NATURES FUTURE - OUR FUTURE
Nature is our greatest resource and it is up to us to protect what we truly love. Whilst we would hope that government agencies have natures best interests at heart, we can not wait for the slow mechanisms of these systems to make the changes nature needs. Our intention. is to create a grass roots movement of change, empowering us all to create a wilder land for all beings. We no longer have time to wait, the time for action is NOW!
It's impossible to deny — humans are destroying the natural environment at an unprecedented and alarming rate. According to a new report, animal populations have declined by such a staggering amount, that only an overhaul of the world's economic systems could possibly reverse the damage.
Nearly 21,000 monitored populations of mammals, fish, birds, reptiles and amphibians, encompassing almost 4,400 species around the world, have declined an average of 68% between 1970 and 2016, according to the World Wildlife Fund's Living Planet Report 2020. Species in Latin America and the Caribbean, as well as global freshwater habitats, were disproportionately impacted, declining, on average, 94% and 84%, respectively.
Every two years, the World Wildlife Fund (WWF) releases its landmark report, revealing how far species populations have declined since 1970 — an important marker for the overall health of ecosystems.
The latest report indicates that the rate populations are declining "signal a fundamentally broken relationship between humans and the natural world, the consequences of which — as demonstrated by the ongoing COVID-19 pandemic — can be catastrophic."
The populations of the world's most important wildlife have plummeted by an average of 60% since 1970, according to the most comprehensive analysis to date.The State of Nature report also found that losses to all animals, plants and marine life show no sign of letting up, despite some successes in protecting individual species. It found that 41% of species have decreased in abundance. A quarter of mammals and nearly half of the birds assessed are at risk of extinction.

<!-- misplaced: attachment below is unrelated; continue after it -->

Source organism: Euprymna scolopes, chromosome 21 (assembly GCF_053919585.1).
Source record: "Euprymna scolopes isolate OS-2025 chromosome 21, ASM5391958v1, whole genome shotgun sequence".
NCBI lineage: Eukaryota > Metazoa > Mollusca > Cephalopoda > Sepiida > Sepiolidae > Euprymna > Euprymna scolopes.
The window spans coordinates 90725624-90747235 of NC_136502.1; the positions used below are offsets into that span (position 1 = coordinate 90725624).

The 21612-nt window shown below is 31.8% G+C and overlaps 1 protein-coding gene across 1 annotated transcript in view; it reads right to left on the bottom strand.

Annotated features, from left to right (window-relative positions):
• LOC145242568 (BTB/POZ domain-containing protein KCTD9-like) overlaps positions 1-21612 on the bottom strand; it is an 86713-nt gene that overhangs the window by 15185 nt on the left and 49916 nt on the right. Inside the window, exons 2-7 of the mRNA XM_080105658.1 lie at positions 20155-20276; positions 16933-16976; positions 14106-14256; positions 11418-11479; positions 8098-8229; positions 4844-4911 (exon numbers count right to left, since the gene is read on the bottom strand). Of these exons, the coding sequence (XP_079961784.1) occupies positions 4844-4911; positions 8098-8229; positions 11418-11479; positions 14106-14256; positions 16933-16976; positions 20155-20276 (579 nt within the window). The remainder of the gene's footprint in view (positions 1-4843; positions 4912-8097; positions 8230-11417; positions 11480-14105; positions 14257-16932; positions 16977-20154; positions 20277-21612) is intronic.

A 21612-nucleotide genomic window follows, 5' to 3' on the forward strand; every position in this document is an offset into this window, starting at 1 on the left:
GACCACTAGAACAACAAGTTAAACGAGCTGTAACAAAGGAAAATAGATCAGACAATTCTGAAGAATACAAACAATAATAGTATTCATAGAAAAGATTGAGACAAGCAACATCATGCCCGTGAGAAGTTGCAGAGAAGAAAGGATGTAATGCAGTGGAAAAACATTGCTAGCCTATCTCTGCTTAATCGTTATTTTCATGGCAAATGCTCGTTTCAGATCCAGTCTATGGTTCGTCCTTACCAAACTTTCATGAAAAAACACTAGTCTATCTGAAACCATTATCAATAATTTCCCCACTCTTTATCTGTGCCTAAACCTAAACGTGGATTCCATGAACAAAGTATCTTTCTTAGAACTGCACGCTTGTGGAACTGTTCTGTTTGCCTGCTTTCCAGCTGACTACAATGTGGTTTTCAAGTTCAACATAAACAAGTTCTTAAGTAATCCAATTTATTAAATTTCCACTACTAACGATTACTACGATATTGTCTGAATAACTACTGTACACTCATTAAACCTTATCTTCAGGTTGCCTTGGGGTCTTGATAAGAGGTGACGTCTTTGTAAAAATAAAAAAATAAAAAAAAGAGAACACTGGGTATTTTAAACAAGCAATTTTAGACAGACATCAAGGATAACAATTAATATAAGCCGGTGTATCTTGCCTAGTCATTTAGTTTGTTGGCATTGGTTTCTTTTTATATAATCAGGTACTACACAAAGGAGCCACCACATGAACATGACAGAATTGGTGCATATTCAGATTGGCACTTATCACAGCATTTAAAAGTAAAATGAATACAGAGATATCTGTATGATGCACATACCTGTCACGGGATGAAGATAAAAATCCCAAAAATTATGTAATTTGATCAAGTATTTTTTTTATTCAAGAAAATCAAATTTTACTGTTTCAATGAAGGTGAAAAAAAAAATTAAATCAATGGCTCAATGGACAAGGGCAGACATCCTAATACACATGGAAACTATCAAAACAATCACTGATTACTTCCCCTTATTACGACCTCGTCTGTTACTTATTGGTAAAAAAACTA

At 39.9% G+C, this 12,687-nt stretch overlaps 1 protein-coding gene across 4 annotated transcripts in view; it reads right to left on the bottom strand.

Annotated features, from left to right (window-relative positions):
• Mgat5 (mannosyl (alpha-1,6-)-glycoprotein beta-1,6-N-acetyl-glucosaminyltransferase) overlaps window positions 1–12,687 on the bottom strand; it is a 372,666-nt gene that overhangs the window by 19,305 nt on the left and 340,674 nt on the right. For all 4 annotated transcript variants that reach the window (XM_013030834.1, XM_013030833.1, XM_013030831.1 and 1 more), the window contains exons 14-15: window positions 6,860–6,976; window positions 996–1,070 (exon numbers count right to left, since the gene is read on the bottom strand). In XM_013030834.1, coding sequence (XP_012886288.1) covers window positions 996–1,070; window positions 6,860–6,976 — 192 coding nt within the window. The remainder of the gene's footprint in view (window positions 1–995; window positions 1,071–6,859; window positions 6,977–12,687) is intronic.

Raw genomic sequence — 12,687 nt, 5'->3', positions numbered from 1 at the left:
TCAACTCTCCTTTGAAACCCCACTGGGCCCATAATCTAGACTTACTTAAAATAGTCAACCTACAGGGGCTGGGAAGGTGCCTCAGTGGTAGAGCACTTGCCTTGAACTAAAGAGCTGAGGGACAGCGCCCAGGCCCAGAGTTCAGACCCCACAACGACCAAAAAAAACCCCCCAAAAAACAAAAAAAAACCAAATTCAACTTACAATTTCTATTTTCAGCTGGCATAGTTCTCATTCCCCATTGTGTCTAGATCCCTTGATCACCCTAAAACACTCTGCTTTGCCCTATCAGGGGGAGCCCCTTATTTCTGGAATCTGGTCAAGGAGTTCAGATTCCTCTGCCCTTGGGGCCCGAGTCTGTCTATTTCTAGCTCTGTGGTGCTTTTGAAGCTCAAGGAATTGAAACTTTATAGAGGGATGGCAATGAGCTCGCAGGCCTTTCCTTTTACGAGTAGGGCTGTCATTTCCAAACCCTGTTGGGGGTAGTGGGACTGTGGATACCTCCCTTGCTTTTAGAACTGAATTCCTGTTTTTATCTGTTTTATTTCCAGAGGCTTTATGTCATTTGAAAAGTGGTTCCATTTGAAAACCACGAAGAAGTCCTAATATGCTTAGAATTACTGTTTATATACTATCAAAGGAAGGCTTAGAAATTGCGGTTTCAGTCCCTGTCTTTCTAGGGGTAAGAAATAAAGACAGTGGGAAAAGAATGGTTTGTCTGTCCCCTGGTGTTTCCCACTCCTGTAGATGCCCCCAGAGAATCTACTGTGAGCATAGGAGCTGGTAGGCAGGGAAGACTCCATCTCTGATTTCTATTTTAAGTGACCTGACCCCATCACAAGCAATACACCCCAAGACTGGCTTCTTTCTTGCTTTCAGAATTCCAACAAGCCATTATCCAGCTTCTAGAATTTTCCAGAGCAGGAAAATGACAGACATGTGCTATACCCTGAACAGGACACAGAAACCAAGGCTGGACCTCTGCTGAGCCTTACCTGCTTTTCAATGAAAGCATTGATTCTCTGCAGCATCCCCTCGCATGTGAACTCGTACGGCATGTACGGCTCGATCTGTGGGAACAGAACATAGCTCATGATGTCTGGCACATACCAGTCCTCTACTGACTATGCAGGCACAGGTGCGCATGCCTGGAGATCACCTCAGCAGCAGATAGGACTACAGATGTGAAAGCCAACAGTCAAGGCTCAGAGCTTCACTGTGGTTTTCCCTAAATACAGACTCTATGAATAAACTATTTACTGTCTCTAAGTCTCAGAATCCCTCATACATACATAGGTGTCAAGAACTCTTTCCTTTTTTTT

“Nature reserves are becoming natural art installations, It’s just like looking at your favourite Constable or Rothko. We go there, muse over it, and feel good because we’ve seen a bittern or some avocets or orchids. But on the journey home there’s nothing.
Anyone spending time in nature will see a landscape that has been decimated of its wildlife. We become accustomed to seeing vast swathes of barren landscapes, devoid of species, far from what our ancestors would of appreciated and even further from its full potential.
This has become our new normal.
Yet if we can allow ourselves to imagine what nature could become, together as custodians of this planet, by bringing together and challenging ourselves – all of us – across farming estates, industrial estates, housing estates, and schools, gardens, allotments and churchyards to be contributories to a great river of nature and return – us all together, making a pledge – to a wilder nature.
It is time for us to take a stand, the power lies in our hands, in our choices. It is time to ask for what we truly want, for a wild revolution to protect nature, to rewild, to buy land as communities, to make the changes that support nature and wildlife and human cities and communities that thrive with nature, not against her.